Local philanthropists announce $1B foundation - WRCBtv.com | Chattanooga News, Weather & Sports

UPDATE: Local philanthropists announce $1B Foundation

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(WRCB) -- Almost two years sober from methamphetamine addiction, Casey Sellars is within days of finishing her year's worth of rebuilding, life and soul, through the live-in, tough-love program at Chattanooga's Teen Challenge of the Mid-South.

"It was prison for eight years, or Teen Challenge," she says. "Who's gonna choose prison?"

"I had signed my son (Jaylen, age 10) up for adoption to my Mom. My first prayer was just 'let me be a responsible adult."

Chattanooga's newest charitable organization, the Covenant Values Foundation, has issued a challenge to Teen Challenge and five other service providers.

"Any new money you raise in April, we will match," CVF trustee Carey Brown says. "For each of you, up to $100,000."

Brown, through Covenant Values Foundation, has pledged to give out $1 billion to aid faith-based groups who help feed the hungry, shelter and counsel children, teenagers, widows and the homeless, and spread the Gospel worldwide.

Brown's biography lists humble beginnings as a trader in used cars in Rossville, parlayed into holdings in real estate, and a host of businesses ranging from payday lending to call centers and technology.

"When we're giving money away for the Kingdom, we're really not giving it away, we're investing it," Brown says.

Brown is the Foundation's only listed benefactor. A Foundation fact sheet lists Hugh O. MacLellan, Jr., Chairman of the philanthropic Maclellan Foundation, as an 'Advisor.' CVF's Executive Director is Dr. Steve Steele, a former Vice President for the Maclellan Foundation and CEO of Dawn Ministries.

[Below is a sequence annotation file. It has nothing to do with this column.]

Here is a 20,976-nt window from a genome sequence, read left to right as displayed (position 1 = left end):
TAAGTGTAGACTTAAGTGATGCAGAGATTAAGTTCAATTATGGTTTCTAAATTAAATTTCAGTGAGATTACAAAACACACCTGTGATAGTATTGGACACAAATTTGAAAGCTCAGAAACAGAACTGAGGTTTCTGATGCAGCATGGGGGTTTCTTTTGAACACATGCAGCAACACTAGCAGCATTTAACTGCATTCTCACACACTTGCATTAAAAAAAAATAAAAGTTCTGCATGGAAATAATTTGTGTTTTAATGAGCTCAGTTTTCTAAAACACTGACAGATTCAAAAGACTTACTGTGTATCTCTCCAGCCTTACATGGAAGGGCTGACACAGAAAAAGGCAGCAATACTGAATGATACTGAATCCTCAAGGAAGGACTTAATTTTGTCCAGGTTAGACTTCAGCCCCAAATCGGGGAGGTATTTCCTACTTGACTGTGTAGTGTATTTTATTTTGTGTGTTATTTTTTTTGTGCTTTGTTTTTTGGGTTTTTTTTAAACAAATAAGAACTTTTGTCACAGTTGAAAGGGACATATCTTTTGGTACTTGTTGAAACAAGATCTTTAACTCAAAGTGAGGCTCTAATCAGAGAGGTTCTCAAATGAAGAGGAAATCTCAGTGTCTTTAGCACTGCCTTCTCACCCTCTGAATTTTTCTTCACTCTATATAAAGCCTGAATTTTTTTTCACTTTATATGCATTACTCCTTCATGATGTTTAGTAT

"We already have had people, like-minded philanthropists, that say this is a vision, God also has put in my heart," Dr. Steele says.

Dr. Steele has declined to name those donors, citing their requests for anonymity.

He also declines to reveal CVF's endowment level.

"We actually have products that are producing on-going revenue, and it's growing," he says.

Wednesday, the Covenant Values Foundation awarded its first grant; $25,000 to 'On-Point', an intervention and mentoring organization.

The Channel 3 Eyewitness News 'School Patrol' profiled its program for teen mothers and pregnancy prevention at Tyner Academy, back in January.

"It will help Chattanooga and help fund programs in other cities,' On Point Director Lesley Scearce says. "I hope it's the beginning of an on-going relationship."

"Obviously, we'll have to earn the grant," says Roger Helle, Executive Director of Teen Challenge of the Mid-South. "But obviously, they (CVF) had met people who had graduated from the program and were living out everything we had taught them."

Sellars is hopeful of adding her name to that list.

"I have a better relationship with my mom than I have ever had," she says. "A lot of healing."

"God has opened the door for me to leave this structured environment and go into another structured environment. I'm gonna be part of the live-in staff at a halfway house."

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